Jodie Foster: Unbreakable

Jodie Foster, Robert De Niro, ...
Image credit: Everett Collection

ENTERTAINMENT WEEKLY: How did it feel watching your costar Mel Gibson take a bath in the press after his drunk-driving arrest?
JODIE FOSTER: I love him. I knew the minute I met him that he was going to be my friend for the rest of my life. I don't often feel that way, and I certainly never feel that way about actors. I know Mel extremely well, and anybody who has even remotely met him knows what a severe alcohol problem he's had his entire life. This is a man who almost died. He's not some guy who went to rehab because he got a traffic ticket. The whole weird media frenzy was hard, but the most important thing is that he's sober.

Your performance in Taxi Driver kept coming up during the mini media frenzy over news that Dakota Fanning had a rape scene in the [yet-to-be released] movie Hounddog.
What did they say about me? ''She might end up like Jodie Foster!'' Taxi Driver was the best thing that ever happened to me, and I didn't become a weirdo and squawk like a chicken. And she is spectacular in [Hounddog]. The movie, ehh, but that's a brave, brave performance that she should be very, very proud of, and I passed that message along to her. That's why Dakota Fanning is going to end up being a real actress. I think it was a wonderful move for her and it's setting her up to not be a Disney bimbo. I think the [uproar] was just a bunch of Christians who didn't see the movie.

Are you religious?
No, I'm an atheist. But I absolutely love religions and the rituals. Even though I don't believe in God. We celebrate pretty much every religion in our family with the kids. They love it, and when they say, ''Are we Jewish?'' or ''Are we Catholic?'' I say, ''Well, I'm not, but you can choose when you're 18. But isn't this fun that we do seders and the Advent calendar?''

I know you don't talk about your children...
I don't not talk about them. Do people say I don't talk about them?

I thought you didn't talk about your personal life.
Well, no, it's kind of weird to go into long detail about them when you're trying not to invite scrutiny in your private life. But it's hard not to because I love them and they're so fun and they're on my mind all the time. It's funny — we went to a parade the other day. And the whole idea of a parade is to get joyful and loose. When you have a kid, you hope that they feel that way, because you're spending the whole time going, ''Do you have your eye on him?! He's wearing an orange hat! I hope he's not going to get lost in the crowd!'' You can't turn off all the worry. So I purposely don't drag them into places where it's going to be a nest of public attention.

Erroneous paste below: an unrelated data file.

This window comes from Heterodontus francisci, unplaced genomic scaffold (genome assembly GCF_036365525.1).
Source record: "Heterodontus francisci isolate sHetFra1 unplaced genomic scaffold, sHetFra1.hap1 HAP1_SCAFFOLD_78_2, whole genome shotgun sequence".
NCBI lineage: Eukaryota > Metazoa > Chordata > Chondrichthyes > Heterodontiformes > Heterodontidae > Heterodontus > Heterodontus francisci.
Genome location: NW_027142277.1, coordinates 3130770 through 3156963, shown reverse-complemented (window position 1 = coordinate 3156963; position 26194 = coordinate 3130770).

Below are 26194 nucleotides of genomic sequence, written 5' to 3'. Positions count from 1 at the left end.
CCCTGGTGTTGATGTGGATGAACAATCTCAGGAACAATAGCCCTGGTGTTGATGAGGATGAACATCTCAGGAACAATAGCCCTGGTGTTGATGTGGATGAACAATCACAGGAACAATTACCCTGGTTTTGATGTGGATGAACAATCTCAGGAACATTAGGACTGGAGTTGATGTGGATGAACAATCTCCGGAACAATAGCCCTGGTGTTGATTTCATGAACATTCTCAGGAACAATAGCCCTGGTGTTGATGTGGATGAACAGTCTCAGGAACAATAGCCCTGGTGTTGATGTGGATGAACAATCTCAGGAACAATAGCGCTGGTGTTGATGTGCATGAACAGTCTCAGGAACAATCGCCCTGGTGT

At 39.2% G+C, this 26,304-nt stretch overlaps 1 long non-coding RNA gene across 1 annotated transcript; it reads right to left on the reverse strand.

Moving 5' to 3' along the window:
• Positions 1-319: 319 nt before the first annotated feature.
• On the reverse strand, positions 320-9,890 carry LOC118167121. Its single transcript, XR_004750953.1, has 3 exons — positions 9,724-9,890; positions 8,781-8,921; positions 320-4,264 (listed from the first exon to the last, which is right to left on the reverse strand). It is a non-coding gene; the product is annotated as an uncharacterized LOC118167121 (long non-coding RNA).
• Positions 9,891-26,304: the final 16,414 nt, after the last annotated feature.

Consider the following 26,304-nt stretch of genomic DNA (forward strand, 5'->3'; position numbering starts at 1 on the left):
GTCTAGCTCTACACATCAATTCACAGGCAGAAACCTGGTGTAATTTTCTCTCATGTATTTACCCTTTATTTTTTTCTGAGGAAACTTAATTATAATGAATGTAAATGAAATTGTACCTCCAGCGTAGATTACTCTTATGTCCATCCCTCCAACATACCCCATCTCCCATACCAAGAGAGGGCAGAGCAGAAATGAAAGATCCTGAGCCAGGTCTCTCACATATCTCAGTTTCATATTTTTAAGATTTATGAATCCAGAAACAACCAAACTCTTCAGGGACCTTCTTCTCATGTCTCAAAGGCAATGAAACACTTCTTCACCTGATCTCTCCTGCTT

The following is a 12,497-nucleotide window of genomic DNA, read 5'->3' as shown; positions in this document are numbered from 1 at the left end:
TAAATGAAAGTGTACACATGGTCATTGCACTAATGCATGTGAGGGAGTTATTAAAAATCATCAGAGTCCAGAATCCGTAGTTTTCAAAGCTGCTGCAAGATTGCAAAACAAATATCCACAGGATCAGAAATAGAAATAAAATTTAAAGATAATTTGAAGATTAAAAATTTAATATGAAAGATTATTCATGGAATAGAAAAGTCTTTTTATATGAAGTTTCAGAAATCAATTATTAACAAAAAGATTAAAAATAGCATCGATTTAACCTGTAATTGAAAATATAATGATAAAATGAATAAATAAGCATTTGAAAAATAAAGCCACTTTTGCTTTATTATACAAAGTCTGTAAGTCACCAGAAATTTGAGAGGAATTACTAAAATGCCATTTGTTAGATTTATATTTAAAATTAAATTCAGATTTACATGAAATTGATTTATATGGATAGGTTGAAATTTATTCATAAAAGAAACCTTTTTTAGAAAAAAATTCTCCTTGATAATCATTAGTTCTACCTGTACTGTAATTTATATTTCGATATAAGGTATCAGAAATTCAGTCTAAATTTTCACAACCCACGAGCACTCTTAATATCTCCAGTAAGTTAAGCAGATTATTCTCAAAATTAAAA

What do you think when someone like a Lindsay Lohan, who seems willingly caught in a nest of attention, blithely aspires to a career like yours?
I think the reason is just because I've lasted so long. I did movies in the '60s, the '70s, the '80s, the '90s, and the year 2000s. I did Alan Parker's first movie, I did Adrian Lyne's first movie, and Martin Scorsese had only made a few movies when I did Alice. Everybody tells you as a child actor that by the time you're 18 it'll be over, so you need to be prepared. I knew that. My mom got me real nice and prepared for that. It's a weird business. It's a weird thing for a child to be doing. And it's a really, really weird thing for an adolescent to be doing. When you have pimples and you feel bad about yourself and you're kind of overweight, you should not be a public figure. That's just mean, it's mean to do that to an adolescent.

So why'd you do it?
It was the job I was born into. I didn't have an actor's personality, it's just what I did, I guess. When I was 25, somebody at my agency said, ''Well, what is your goal?'' and I was like, ''Look, my goal is to be in this for a really, really, really long time. I don't want to make a bunch of money and be really famous and then figure out what the hell I'm going to do for the next 20 years.''

What the hell are you going to do for the next 20 years?
I don't know about my late 40s and 50s. I'm looking forward to those characters that I'm going to play in my 70s, not having to do some of the bulls--- that I still have to deal with, like getting into the outfits and the makeup. Not so much my late 40s and 50s.

NEXT PAGE: ''My mom would always say, 'When you're 40, your career's going to be over, so you need to figure out what you're going to do next.' She's been telling me that since I was 18.''